SEAT Ibiza (2015 – 2017)

By Jonathan Crouch

Models Covered

3/5dr hatch. 5dr estate (1.0, 1.2, 1.4 petrol, 1.4 TDI diesel [E, S A/C, SE, FR, Cupra, Toca])


SEAT launched the fourth generation version of its Ibiza supermini, but subsequently never stopped trying to improve it. The final set of revisions arrived in 2015 to carry this design through the final couple of years of its life. It’s these 2015 to 2017-era models that we evaluate here as a used car buy.

The History

The ‘Sociedad Espanola de Automoviles de Turismo’ – or ‘SEAT’ as we better know it – is well used to injecting a little life into the mainstream market. Its 600 model, launched in 1957, is the fun little runabout credited with putting Spain on wheels, over a million being sold to bronzed Iberians in just eleven years. Only when Volkswagen took control of the brand in 1986 though, did its appeal start to spread to the rest of Europe, with the Ibiza supermini the sales spearhead and this MK4 model, launched in 2008, generally acknowledged as the company’s most competitive proposition yet.

A few years on though and with toughening small car competition, it was clear that a bit of a re-think might be needed to keep this car current. We got a refresh in 2012, then a more far-reaching update announced in the Autumn of 2015 - the one we evaluate here. This later package of changes brought an all-new 1.0-litre EcoTSI petrol engine and revised, more compliant suspension. SEAT reckoned though, that what buyers would really notice were the extra personalisation options, the smarter interior and the additional media connectivity. It was all just enough to carry this MK4 design through the final couple of years of its life. An all-new MK5 model made its debut in the early Summer of 2017.

What To Look For

We came across quite a few very satisfied Ibiza owners but inevitably, there were a number of issues. SEAT has a reputation for thin paintwork, so look out for stone chips on the body. Other issues we came across in the survey included a broken coil spring, a leaker rear window washer, ignition coil pack failure, an instance of intercooling pipework joints failing and the front foglamps misting up. One owner reckoned he was having to replace the rubber suspension bushes at the front every 18 months too.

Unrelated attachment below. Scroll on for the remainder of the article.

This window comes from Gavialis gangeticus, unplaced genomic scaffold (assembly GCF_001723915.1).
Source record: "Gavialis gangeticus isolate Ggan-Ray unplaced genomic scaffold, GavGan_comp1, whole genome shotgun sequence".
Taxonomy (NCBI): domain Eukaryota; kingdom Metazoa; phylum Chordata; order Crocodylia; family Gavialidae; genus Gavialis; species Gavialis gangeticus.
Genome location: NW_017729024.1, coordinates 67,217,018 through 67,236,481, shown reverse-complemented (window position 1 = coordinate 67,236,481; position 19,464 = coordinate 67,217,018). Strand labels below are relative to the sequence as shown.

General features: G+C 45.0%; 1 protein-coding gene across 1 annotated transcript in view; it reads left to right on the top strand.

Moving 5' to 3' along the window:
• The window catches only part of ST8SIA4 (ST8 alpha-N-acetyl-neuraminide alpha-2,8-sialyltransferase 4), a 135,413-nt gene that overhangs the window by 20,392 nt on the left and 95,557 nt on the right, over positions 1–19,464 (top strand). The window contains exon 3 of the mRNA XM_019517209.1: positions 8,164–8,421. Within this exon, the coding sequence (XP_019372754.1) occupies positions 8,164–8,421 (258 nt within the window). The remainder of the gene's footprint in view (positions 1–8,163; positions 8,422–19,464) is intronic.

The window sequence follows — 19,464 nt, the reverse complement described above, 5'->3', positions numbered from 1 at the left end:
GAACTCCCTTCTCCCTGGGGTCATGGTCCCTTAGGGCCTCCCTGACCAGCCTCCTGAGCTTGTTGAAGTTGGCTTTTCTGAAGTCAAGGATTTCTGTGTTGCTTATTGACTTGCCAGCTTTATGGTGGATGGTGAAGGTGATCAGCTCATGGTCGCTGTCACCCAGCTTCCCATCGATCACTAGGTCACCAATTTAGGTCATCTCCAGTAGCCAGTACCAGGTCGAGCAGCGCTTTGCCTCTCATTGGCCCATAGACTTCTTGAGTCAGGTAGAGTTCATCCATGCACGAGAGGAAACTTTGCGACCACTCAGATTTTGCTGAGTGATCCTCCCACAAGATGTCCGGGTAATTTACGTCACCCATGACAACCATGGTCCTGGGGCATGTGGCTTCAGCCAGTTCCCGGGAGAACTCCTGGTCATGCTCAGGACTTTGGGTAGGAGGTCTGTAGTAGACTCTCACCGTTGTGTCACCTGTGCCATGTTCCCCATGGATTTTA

Corrosion is simply not an issue with SEATs and another reason why resale values are high. The alloy wheels on the Cupra models are very prone to kerb rash and look for crash damage and tired tyres. Check that the electronic systems work as advertised as there have been a few minor owner grumbles about warning lights spuriously appearing and then disappearing. There are quite a few ‘Cat C’ and ‘Cat D’ repaired write-offs at the lower end of the market, so if you see an Ibiza that looks too good to be true, chances are it's had a prang.

On The Road

What is it about this car? It ought to drive just like a comparable Volkswagen Polo or Skoda Fabia. The underpinnings, after all, are very similar. Yet somehow, it doesn’t. Perhaps the sportier styling and more dynamic brand image that this SEAT has lead you to push it that little bit harder, revealing unexpected handling talent that a Fabia or a Polo could also offer - if only given the chance. Maybe. But somehow we doubt it.

SEAT largely managed to maintain this eagerness with this post-2015 further improved fourth generation model, despite the adoption of softer springs and dampers that enabled the car to do a better job than before when it came to absorbing the imperfections of our road network’s terrible tarmac. That was one key change with this revised model. The other lies with the provision for petrol buyers of the downsized 1.0-litre three cylinder powerplant that by 2015, we had already seen in other Volkswagen Group models. This was the first time that this unit had been offered in all three of its main guises.

Right across the Ibiza range, the surprise is, as we said at the beginning, just how much enjoyment is on offer from this bright and lively little car. Petrol variants turn into corners a little more responsively than their more nose-heavy diesel counterparts but all derivatives handle with big car fluency. They’re pretty enjoyable to punt around town too, once you get used to the rather restricted rear view out thanks to hefty rear pillars. Overall then, what we have here is a car on which you don’t need to spend a fortune to have fun.


Due to its package of carefully-judged updates, this post-2015-era Ibiza doesn’t really feel in any way out-dated, thanks to a Leon-style interior and a package of media connectivity that was cutting-edge in its period for the supermini sector. Sharp styling and a wide range of bodystyles also weigh in this car’s favour too. As do the low running costs you can achieve if you opt for the EcoTSI and Ecomotive engines.

There are, it’s true, sharper-handling rivals. And there are those that will be cheaper or better equipped. But this SEAT is there or thereabouts in all of the key areas. Plus find one smartly dressed by its original owner and it can look very sharp indeed. In summary, we’re looking here at a car that matured nicely. And can make plenty of sense as a used buy.